Special Harm

Elements of a Claim For Defamation

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The requirement that a plaintiff in a defamation case prove “actual harm” comes from the pivotal case of Gertz v. Robert Welch, Inc., 418 U.S. 323, 94 S.Ct. 2997, 41 L.Ed.2d 789 (1974). There, the United States Supreme Court delineated certain significant limitations the First Amendment imposes on defamation actions by private individuals. Gertz continued the constitutional narrowing of state defamation law begun in New York Times Co. v. Sullivan, 376 U.S. 254, 84 S.Ct. 710, 11 L.Ed.2d 686 (1964), which laid down the rule that public officials can recover for defamations concerning their official capacities only where the publisher acts with knowledge or reckless disregard of the falsity of the publication.

In Gertz the Supreme Court held that, consistently with the free speech and press guarantees of the First Amendment as applied to the states through the Fourteenth Amendment, state defamation law 1) may not impose liability without fault on the publisher of defamatory matter; 2) may permit recovery of “compensation for actual injury,” but not presumed or punitive damages unless New York Times “actual malice” is present, that is, unless the publisher has acted with knowledge or reckless disregard of the falsity of the publication.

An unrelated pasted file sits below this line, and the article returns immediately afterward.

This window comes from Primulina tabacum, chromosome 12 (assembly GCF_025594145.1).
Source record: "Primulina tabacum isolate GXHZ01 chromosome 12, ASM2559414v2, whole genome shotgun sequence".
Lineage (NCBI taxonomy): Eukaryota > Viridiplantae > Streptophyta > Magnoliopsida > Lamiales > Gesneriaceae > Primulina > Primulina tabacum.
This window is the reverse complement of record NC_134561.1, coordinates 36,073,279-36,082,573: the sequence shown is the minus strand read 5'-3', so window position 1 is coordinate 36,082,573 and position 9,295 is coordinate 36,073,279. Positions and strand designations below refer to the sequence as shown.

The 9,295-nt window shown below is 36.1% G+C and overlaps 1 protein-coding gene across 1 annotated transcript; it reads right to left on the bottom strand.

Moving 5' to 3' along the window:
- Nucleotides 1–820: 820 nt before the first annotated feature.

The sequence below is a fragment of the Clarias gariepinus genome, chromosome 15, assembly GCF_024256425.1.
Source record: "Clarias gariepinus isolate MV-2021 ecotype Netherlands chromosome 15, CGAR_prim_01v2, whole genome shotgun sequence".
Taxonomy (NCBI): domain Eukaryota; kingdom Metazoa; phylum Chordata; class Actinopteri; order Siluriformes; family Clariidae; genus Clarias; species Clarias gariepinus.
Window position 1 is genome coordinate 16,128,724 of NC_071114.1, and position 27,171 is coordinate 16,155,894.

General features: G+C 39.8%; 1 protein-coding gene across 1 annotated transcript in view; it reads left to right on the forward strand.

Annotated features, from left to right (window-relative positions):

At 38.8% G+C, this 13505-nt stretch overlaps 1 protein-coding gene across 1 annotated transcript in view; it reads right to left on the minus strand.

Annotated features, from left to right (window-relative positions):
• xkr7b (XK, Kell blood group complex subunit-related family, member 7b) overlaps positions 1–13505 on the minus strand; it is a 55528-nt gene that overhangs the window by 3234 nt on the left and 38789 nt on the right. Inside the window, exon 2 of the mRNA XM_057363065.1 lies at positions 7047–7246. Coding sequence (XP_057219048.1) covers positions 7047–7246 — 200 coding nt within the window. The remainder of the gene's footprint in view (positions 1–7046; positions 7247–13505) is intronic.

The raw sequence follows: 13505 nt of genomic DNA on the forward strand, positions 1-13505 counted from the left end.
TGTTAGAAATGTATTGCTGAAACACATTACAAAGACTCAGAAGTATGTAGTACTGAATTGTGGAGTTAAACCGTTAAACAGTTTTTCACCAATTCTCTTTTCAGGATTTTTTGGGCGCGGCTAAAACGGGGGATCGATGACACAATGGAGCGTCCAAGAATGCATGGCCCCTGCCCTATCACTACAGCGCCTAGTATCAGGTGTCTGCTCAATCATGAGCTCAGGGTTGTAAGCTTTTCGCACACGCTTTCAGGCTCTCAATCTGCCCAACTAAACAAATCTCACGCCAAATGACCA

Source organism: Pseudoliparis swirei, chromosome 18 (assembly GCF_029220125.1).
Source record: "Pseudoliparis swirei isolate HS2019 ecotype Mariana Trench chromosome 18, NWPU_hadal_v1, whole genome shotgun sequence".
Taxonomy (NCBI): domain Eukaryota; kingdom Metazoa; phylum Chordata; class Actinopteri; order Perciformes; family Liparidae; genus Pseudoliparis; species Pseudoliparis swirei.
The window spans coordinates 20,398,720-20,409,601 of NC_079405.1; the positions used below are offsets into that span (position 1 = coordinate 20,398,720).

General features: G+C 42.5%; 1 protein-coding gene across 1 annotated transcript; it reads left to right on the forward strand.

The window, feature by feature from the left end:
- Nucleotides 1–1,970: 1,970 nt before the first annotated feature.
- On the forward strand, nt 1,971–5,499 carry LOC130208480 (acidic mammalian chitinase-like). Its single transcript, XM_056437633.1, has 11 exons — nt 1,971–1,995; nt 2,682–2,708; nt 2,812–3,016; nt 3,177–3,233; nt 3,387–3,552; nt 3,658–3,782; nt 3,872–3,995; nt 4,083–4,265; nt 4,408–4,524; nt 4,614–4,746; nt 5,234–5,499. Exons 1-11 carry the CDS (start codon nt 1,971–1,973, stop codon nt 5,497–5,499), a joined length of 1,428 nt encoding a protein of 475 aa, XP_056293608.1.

The Gertz Court declined to define “actual injury,” “actual harm,” or “actual loss,” the three terms it used interchangeably to designate the new constitutional limits on recovery in a defamation action where the plaintiff fails to prove “actual malice.” The Court did say that actual injury is not limited to out-of-pocket loss. Indeed, the more customary types of actual harm inflicted by defamatory falsehood include impairment of reputation and standing in the community, personal humiliation, and mental anguish and suffering. Of course, juries must be limited by appropriate instructions, and all awards must be supported by competent evidence concerning the injury, although there need be no evidence which assigns an actual dollar value to the injury. 418 U.S. at 350, 94 S.Ct. at 3012, 41 L.Ed.2d at 811. The above comes directly from the opinion in Agriss v. Roadway Express, Inc., 334 Pa. Super. 295 (1984).

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